The second in a short series of very welcome guest posts from high profile Labour folk, setting out the stalls of their preferred candidates for the leadership. Ian Smart, self proclaimed “lefty lawyer and Scottish Labour party hack” explains why he’ll be voting for Tom Harris MP.
I know this is going to sound kind of strange, but the main reason I am supporting Tom is that he has ideas that I don’t agree with.
It is only strange, however, if you realise that for him to have ideas I don’t agree with, he must – as a predicate – have ideas at all. In that he is head and shoulders above either of the other candidates.
I know what Ken’s supporters want him to be: the candidate untainted with municipal Labourism; untainted with the disastrous campaign in May; untainted with adherence to the current party establishment.
And he is untainted. But only because, to quote Westlife, or was it Boyzone, “you say it best, when you say nothing at all”.
(At this point I should acknowledge that it was really Alison Krauss who said that, but that would undermine my point by leading us off into the hinterlands of bluegrass.)
Ken Macintosh has been in the Scottish Parliament since 1999. To quote another great Socialist thinker, Michael Caine: “not many people know that”.
If I was persuaded that the party needed an articulate, strategic, Scottish Tony Blair (which, in this hour of desperation I might just be) then I’m still at a loss as to why we have settled on Ken. He is a really nice guy; his six kids are, I am led to believe, a real credit to him, but he is no more credible as the Labour First Minister of Scotland than……. just about anybody else who is not actually in the SNP that I might care to mention. His one virtue, in the terms Johann’s people imposed on the contest, is that he is at least representatively qualified to stand. And that’s it.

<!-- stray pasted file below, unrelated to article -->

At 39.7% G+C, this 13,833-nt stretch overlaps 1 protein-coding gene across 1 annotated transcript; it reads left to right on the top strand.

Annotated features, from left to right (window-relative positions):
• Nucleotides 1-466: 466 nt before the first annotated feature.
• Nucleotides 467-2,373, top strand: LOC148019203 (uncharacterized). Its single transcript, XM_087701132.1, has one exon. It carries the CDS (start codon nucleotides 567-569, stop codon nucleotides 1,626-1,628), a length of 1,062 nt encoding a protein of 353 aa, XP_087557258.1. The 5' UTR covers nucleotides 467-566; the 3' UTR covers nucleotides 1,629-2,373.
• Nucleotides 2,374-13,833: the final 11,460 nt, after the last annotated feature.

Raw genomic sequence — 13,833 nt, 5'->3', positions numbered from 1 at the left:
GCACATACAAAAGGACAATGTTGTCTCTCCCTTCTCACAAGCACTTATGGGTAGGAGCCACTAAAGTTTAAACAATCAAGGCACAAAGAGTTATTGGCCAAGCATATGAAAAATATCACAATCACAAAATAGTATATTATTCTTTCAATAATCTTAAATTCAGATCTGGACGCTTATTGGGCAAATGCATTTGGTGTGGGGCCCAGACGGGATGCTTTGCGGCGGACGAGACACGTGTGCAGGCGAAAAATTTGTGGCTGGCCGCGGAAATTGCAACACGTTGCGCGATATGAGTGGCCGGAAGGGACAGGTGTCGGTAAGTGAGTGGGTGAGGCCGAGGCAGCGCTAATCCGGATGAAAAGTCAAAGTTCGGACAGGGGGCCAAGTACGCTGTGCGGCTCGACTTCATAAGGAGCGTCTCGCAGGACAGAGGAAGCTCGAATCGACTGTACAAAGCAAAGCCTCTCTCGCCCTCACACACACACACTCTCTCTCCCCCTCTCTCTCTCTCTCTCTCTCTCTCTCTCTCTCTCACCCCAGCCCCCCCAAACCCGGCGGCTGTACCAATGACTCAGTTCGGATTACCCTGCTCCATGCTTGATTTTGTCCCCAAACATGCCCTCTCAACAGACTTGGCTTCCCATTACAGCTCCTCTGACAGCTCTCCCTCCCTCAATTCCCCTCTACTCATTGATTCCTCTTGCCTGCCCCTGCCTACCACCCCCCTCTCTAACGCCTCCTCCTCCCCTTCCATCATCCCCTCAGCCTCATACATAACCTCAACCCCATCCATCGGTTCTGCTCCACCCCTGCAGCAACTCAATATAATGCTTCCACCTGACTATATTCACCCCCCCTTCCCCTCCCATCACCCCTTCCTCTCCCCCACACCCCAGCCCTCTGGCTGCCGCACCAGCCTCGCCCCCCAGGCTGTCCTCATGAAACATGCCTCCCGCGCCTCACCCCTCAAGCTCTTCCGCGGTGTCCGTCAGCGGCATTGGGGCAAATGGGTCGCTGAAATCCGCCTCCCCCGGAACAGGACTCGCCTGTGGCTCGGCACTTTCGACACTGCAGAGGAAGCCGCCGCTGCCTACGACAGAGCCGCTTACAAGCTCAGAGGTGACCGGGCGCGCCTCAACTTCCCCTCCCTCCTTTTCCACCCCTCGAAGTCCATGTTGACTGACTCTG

So, then we have Johann.
Now, if I was with the 62nd Army at Stalingrad, having just lost one of my key Divisional Commanders to the Stukas, I can think of few people I would more like to turn to in such circumstance. Johann is hard as nails; she knows who the enemy are and she would die in the last ditch fighting them. What we need at this moment, however, is not a hero but a strategist. And while Johann may even be a strategist, the problem is that her strategy is wholly misconceived.
Insofar as one can work out what criticisms she has of the 2011 Campaign, they appear to be the wrong criticisms. Not that we were insufficiently negative but rather that we were not negative enough. Not that many of our candidates were useless but that they were simply badly organised and under-resourced. Not that Scotland has moved forward but rather that it must be persuaded to move backwards.
You genuinely wonder if the only chance that she might support a multi-option Referendum would be if the other option was the outright abolition of the Scottish Parliament.
So, I’m kind of left with Tom. My apologies to him for that tone, but, to be honest, he and I are just about the most improbable political allies ever. I would happily see Tony Blair in the jail, while, if Blair (improbably) fell on hard times, Tom would be happy to offer him his spare room.
But, in the immediate aftermath of the shipwreck in May, as I cast about the blogosphere for anybody else shouting from the lifeboats, here was Tom Harris. Shouting that Labour hadn’t understood that devolution had changed the nature of the game; that the first loyalty of any candidate for National Office had to be, clearly and unequivocally, loyalty to the Nation they sought to lead; that the old ways of campaigning were, just that, old; that electoral success depended not just on mobilising the already persuaded but also in persuading at least some of the rest; that the opposition didn’t have to be Tories, just because they were the opposition.
So, because he gets it, Tom has my support.
And, in case one should doubt my underlying motivation, also because he is the only one of the three candidates who has the remotest chance of beating Alex Salmond in five years’ time. If supporters of the other two respond “He couldn’t beat him either”, maybe they should pause to think what this contest is meant to be about. And reflect on the word “either”.